Keshav C Das

New Delhi, 31st May, 2020

Strategies and challenges towards USD1 Trillion Indian Manufacturing Sector

Manufacturing

In the journey towards achieving sustainable high growth trajectory and inclusive development, India needs to reinvigorate its manufacturing sector. “Since the industrial revolution, no country has become a major economy without becoming an industrial power.” A revival in the manufacturing sector is thus imperative for India to achieve an inclusive and sustainable growth.

As a country with a population projected to increase to more than 1.3 bn by 2021, India has tremendous human potential. The demographic dividend which will present India with a large pool of young and working age population has to be harnessed well and productive employment must be generated. The 183 million additional income seekers (according to the Planning Commission/Niti Aayog) that are expected to join the workforce in the next 14 years cannot be absorbed by the services sector alone. To take full advantage of its demographic dividend and to unlock the human potential of its entire people, India needs to strengthen its manufacturing sector.

To achieve a manufacturing-led transformation, my Government has launched the ‘Make in India’ programme to promote the manufacturing sector of India and make India a global manufacturing hub. The initiative seeks to raise the share of manufacturing to 25% of GDP and create 100 million manufacturing jobs by 2022.

In order to bring about the structural change in the economy, India will also have to move from low value-added to high value added and from low productivity to high productivity sectors or activities.

India has ranked number 1 in Asia on seven out of 10 indicators – political stability, currency stability, high-quality products, anti-corruption, low cost of production, strategic location and respect for IPR. These positive signs for manufacturing sector. The desires of industries and vision of our government match perfectly; our technology and talent can change the world; our scale and skills can speed up global economic growth.

These are all positive signals and we shall take up the agenda of ‘Manufacturing India’ as a collective responsibility.

Keshav C Das

Make In India needs to work

makeinindia

India has followed a peculiar growth story over the years. India has seen high growth in the services sector. The government has been focusing on right from creating a single window facility for addressing investor concerns, identifying key manufacturing sectors, to creating a common platform to unite state governments, bureaucracy and corporate leaders.

India is blessed with a large labour pool and admirable levels of judicial transparency. We can leverage our territorial position to play a critical role in the global supply chains. Doubling up as a potential high consumption market can keep demand fluctuations in check as well as save up on the logistics costs.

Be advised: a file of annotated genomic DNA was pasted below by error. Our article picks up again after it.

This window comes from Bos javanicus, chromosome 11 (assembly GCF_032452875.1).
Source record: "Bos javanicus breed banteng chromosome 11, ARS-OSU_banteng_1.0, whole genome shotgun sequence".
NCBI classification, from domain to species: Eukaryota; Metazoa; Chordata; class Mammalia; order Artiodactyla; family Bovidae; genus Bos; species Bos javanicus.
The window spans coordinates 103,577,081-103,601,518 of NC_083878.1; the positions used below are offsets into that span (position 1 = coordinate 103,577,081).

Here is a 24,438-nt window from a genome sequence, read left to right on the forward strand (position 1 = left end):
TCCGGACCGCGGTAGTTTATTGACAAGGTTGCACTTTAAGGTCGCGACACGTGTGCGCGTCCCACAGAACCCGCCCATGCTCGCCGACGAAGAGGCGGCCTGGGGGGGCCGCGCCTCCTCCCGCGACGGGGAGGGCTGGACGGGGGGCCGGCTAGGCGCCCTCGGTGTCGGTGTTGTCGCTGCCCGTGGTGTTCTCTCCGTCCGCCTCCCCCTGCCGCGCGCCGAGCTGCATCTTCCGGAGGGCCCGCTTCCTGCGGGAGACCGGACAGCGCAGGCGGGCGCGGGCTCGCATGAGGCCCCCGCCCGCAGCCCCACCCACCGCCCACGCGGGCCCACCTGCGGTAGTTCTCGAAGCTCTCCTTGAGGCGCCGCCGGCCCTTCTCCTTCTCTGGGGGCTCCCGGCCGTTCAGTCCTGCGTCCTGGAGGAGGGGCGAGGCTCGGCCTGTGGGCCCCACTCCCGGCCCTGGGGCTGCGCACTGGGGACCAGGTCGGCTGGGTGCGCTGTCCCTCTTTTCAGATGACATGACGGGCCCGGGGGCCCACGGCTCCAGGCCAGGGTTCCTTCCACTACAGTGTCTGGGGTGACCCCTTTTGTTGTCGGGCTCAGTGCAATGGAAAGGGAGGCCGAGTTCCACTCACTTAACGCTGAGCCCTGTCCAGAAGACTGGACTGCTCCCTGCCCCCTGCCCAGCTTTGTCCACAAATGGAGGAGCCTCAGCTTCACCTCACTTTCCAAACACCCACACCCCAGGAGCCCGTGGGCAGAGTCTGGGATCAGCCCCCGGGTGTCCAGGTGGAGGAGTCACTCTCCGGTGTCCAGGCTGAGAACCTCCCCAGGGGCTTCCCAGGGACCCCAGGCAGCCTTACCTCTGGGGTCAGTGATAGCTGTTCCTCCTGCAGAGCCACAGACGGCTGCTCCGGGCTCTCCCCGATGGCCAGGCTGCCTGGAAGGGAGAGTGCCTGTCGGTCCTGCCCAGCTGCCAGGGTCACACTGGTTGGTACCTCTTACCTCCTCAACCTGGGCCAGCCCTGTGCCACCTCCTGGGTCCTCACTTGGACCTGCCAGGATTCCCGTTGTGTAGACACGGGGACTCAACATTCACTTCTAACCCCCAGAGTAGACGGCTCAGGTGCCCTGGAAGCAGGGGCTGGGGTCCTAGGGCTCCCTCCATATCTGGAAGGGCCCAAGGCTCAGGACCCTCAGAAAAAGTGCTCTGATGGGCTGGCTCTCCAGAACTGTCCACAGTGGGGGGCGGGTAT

I trust that our Industries need to strengthen on three fronts: cost (cheaper labour), quality (high skilled workforce), and supply chain (robust infrastructure), India can call itself the next global factory in future.

We shall emulate a ‘culture of manufacturing’ in India which is prevalent in a few countries such as Germany and South Korea. We need to attract our best brains and encourage them to join the manufacturing sector. We need to establish manufacturing linkages. The lack of infrastructure pushes up the logistics cost, which at 14 per cent of GDP is one of the highest globally.

The idea of promoting manufacturing is to ensure our demographic dividend finds meaningful employment. We launched the Make in India campaign to create employment and self-employment opportunities for our youth.  We are working aggressively towards making India a Global Manufacturing Hub.  We want the share of manufacturing in our GDP to go up to 25 per cent in the near future.

We are also aware that under the pressure of this campaign, the government machinery will be required to make a number of corrections on the policy front.  There is an increasing need to stress on zero defect and zero effect manufacturing.  We shall place high emphasis on energy efficiency, water re-cycling, waste to energy, clean India and river cleaning.  These initiatives are directed at improving quality of life in cities and villages.  These initiatives provide you additional avenues for investment in technologies, services and human resources.

Keshav C Das

Sectoral Strategies for Transforming the Food Processing Industries in India

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In the context of India’s vision of becoming the ‘Global Manufacturing Hub’; food processing is the ‘SUNRISE SECTOR’. The Food & Grocery market in India is the sixth largest in the world. Food & Grocery retail market in India further constitutes almost 65% of the total retail market in India. The Government of India through the Ministry of Food Processing Industries (MoFPI) is taking all necessary steps to boost investments in the food processing industry. The government has sanctioned 42 Mega Food Parks (MFPs) to be set up in the country under the Mega Food Park Scheme. Currently, 17 Mega Food Parks have become functional. Our food and retail markets are all set to touch $ 828.92 billion investment by 2020. The Processed food market is expected to grow to $ 543 bn by 2020 from $ 322 bn in 2016.

By 2024, the Food Processing industry will potentially attract $ 33 bn investments and generate employment for 9 million people. These are all remarkable targets and asipiration for us. The Government has been working to linking Indian farmers to consumers in the domestic and international markets. The Ministry of Food Processing Industries (MoFPI) is making all efforts to encourage investments across the value chain.